The rough sailor drew from his pocket a large blue-checked handkerchief, and blew his nose so violently that the windows shook. It was his way of weeping.
M. Daburon was confounded. Since the beginning of this sad affair, he had encountered surprise after surprise. Scarcely had he got his ideas in order on one point, when all his attention was directed to another.
He felt himself utterly routed. What was he about to learn now? He longed to interrogate quickly, but he saw that Lerouge told his story with difficulty, laboriously disentangling his recollections; he was guided by a single thread which the least interruption might seriously entangle.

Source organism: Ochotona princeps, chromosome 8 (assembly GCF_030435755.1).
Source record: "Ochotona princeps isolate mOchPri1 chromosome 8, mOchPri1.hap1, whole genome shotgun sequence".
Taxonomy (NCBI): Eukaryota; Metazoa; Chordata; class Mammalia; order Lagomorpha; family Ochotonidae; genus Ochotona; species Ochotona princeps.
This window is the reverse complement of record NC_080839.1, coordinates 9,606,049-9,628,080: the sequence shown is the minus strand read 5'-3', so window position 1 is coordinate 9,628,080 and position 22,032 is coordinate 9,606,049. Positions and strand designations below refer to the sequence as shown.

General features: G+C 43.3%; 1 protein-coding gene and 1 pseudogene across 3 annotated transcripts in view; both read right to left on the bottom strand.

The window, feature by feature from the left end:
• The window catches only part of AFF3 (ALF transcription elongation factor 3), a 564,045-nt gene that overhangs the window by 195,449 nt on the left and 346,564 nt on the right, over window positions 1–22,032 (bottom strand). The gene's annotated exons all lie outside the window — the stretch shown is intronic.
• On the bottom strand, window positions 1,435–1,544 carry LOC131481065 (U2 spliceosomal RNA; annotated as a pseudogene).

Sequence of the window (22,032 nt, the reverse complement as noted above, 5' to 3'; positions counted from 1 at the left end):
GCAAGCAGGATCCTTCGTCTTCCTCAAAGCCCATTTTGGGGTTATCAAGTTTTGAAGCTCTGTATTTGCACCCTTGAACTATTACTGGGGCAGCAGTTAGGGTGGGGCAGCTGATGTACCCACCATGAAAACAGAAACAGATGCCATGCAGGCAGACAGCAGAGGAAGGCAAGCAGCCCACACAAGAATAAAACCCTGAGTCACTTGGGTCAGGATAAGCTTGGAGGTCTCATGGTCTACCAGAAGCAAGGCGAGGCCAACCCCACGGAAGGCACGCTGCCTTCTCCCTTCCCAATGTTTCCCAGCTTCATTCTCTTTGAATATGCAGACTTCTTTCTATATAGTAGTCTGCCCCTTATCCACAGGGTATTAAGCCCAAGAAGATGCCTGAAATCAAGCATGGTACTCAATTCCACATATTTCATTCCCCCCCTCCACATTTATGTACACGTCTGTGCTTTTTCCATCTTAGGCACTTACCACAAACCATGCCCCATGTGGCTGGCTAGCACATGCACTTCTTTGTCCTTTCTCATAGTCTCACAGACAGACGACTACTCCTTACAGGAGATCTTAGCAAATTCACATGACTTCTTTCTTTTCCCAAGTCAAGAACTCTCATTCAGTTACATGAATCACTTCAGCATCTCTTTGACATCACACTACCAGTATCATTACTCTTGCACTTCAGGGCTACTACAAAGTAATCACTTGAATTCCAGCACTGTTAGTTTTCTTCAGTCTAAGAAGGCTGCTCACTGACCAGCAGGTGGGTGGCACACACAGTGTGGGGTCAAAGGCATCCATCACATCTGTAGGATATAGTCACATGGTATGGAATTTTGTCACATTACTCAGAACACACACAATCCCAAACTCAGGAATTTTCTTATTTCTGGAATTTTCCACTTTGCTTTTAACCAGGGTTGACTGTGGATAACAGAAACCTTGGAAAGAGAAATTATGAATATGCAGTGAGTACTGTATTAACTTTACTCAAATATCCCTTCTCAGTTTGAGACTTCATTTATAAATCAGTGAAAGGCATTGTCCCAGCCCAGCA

“What Claudine proposed to me,” continued the sailor, “was villainous; and I am an honest man. But she kneaded me to her will as easily as a baker kneads dough. She turned my heart topsy-turvy: she made me see white as snow that which was really as black as ink. How I loved her! She proved to me that we were wronging no one, that we were making little Jacques’s fortune, and I was silenced. At evening we arrived at some village; and the coachman, stopping the carriage before an inn, told us we were to sleep there. We entered, and who do you think we saw? That scamp, Germain, with a nurse carrying a child dressed so exactly like the one we had that I was startled. They had journeyed there, like ourselves, in one of the count’s carriages. A suspicion crossed my mind. How could I be sure that Claudine had not invented the second story to pacify me? She was certainly capable of it. I was enraged. I had consented to the one wickedness, but not to the other. I resolved not to lose sight of the little bastard, swearing that they shouldn’t change it; so I kept him all the evening on my knees, and to be all the more sure, I tied my handkerchief about his waist. Ah! the plan had been well laid. After supper, some one spoke of retiring, and then it turned out that there were only two double-bedded rooms in the house. It seemed as though it had been built expressly for the scheme. The innkeeper said that the two nurses might sleep in one room, and Germain and myself in the other. Do you understand, sir? Add to this, that during the evening I had surprised looks of intelligence passing between my wife and that rascally servant, and you can imagine how furious I was. It was conscience that spoke; and I was trying to silence it. I knew very well that I was doing wrong; and I almost wished myself dead. Why is it that women can turn an honest man’s conscience about like a weather-cock with their wheedling?”